other people happy). Their thoughtfulness bodes well for those of us who might need their professional help in coming years. I hope that for the rest of their professional education and in their future work environments these students (and others) will be supported to maintain and share their appreciation that the quality of healthcare should be considered at least in part in terms of the extent to which it enables people to live (and die) well.





1. Chin J, Dunn M, Berlinger N, Gusmano M (2017). Good care at home for older people in Singapore. Singapore: Centre for Biomedical Ethics. ISBN: 978-981-11-7509-1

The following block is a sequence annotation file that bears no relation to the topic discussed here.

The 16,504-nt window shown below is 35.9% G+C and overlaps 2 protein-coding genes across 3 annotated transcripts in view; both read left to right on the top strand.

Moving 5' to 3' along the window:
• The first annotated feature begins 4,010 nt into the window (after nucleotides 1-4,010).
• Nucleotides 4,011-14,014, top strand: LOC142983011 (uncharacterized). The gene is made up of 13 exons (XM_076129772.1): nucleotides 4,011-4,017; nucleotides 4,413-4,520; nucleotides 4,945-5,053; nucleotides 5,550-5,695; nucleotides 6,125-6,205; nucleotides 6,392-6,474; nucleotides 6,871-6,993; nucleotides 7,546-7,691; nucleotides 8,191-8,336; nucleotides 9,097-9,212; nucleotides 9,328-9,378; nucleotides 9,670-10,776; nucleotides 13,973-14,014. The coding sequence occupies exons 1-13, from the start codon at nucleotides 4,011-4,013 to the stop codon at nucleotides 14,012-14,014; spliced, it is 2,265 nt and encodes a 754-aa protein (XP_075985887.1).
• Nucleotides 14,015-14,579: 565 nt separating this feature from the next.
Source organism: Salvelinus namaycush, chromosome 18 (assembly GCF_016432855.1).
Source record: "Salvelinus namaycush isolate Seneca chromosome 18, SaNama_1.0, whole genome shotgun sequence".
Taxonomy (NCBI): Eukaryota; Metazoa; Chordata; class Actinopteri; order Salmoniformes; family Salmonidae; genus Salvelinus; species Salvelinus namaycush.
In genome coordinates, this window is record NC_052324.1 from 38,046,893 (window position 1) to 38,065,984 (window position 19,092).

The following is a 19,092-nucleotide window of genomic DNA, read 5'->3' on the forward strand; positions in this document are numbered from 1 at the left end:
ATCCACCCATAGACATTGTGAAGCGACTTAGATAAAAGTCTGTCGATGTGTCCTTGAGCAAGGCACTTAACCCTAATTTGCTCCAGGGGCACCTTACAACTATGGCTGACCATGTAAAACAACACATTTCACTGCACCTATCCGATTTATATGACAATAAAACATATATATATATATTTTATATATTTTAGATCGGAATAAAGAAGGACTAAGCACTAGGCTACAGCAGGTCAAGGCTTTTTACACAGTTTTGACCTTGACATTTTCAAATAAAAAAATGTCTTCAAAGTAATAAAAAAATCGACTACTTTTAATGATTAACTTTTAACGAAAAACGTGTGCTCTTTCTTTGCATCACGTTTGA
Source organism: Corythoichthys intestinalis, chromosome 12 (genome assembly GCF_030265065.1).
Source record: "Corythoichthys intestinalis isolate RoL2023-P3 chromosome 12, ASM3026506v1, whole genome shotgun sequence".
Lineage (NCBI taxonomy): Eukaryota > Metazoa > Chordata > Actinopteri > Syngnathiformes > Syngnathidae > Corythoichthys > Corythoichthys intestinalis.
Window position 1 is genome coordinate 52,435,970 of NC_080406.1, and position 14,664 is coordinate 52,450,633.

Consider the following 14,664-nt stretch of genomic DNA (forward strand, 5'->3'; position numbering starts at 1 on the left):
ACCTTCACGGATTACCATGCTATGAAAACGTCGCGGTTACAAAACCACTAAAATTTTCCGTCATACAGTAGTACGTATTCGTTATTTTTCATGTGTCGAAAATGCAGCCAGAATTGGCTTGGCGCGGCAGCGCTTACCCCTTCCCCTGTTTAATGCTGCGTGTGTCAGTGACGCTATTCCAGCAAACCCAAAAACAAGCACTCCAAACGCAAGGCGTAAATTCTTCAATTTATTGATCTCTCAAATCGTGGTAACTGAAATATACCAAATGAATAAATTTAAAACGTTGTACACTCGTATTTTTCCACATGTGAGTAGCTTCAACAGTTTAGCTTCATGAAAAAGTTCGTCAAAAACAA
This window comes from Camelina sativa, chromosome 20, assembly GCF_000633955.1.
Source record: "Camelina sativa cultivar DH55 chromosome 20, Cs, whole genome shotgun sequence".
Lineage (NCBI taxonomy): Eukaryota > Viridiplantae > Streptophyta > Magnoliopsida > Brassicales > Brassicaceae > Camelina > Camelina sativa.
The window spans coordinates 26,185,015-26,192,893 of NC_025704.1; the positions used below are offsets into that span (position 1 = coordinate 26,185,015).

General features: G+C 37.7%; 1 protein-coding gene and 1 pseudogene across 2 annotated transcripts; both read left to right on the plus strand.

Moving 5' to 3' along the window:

2. Entwistle VA, Cribb A, Owens J. Why health and social care support for people with long-term conditions should be oriented towards enabling them to live well. Health Care Analysis, 2018, 26(1): 48-65.

3. Wong HZG (Ed.) (2018). Looking through the silver mirror. Singapore: Centre for Biomedical Ethics. ISBN: 978-981-11-77734-7